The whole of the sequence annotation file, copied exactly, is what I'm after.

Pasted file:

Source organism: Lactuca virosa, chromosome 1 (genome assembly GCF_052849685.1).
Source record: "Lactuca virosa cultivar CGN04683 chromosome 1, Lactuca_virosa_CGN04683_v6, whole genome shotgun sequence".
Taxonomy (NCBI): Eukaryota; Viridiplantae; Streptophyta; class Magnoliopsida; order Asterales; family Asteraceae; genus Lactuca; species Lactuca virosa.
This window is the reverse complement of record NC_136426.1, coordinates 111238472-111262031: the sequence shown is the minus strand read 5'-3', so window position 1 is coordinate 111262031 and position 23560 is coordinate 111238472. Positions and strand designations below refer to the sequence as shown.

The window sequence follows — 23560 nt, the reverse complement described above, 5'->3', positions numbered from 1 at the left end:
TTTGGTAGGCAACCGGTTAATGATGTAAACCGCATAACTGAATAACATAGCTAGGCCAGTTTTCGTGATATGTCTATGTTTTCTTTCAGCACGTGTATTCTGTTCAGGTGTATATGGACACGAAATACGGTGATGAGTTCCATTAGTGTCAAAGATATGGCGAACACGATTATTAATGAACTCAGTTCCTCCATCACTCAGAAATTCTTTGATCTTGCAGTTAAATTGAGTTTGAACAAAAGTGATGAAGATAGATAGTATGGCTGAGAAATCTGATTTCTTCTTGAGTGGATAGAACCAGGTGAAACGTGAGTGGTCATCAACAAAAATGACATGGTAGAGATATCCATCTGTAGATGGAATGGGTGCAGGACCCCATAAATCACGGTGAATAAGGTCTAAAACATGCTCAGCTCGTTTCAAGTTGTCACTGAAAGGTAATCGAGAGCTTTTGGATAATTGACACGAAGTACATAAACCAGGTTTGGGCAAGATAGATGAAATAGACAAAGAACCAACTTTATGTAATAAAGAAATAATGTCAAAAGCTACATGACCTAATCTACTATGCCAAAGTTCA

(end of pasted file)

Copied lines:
Source organism: Lactuca virosa, chromosome 1 (genome assembly GCF_052849685.1).
Source record: "Lactuca virosa cultivar CGN04683 chromosome 1, Lactuca_virosa_CGN04683_v6, whole genome shotgun sequence".
Taxonomy (NCBI): Eukaryota; Viridiplantae; Streptophyta; class Magnoliopsida; order Asterales; family Asteraceae; genus Lactuca; species Lactuca virosa.
This window is the reverse complement of record NC_136426.1, coordinates 111238472-111262031: the sequence shown is the minus strand read 5'-3', so window position 1 is coordinate 111262031 and position 23560 is coordinate 111238472. Positions and strand designations below refer to the sequence as shown.

The window sequence follows — 23560 nt, the reverse complement described above, 5'->3', positions numbered from 1 at the left end:
TTTGGTAGGCAACCGGTTAATGATGTAAACCGCATAACTGAATAACATAGCTAGGCCAGTTTTCGTGATATGTCTATGTTTTCTTTCAGCACGTGTATTCTGTTCAGGTGTATATGGACACGAAATACGGTGATGAGTTCCATTAGTGTCAAAGATATGGCGAACACGATTATTAATGAACTCAGTTCCTCCATCACTCAGAAATTCTTTGATCTTGCAGTTAAATTGAGTTTGAACAAAAGTGATGAAGATAGATAGTATGGCTGAGAAATCTGATTTCTTCTTGAGTGGATAGAACCAGGTGAAACGTGAGTGGTCATCAACAAAAATGACATGGTAGAGATATCCATCTGTAGATGGAATGGGTGCAGGACCCCATAAATCACGGTGAATAAGGTCTAAAACATGCTCAGCTCGTTTCAAGTTGTCACTGAAAGGTAATCGAGAGCTTTTGGATAATTGACACGAAGTACATAAACCAGGTTTGGGCAAGATAGATGAAATAGACAAAGAACCAACTTTATGTAATAAAGAAATAATGTCAAAAGCTACATGACCTAATCTACTATGCCAAAGTTCA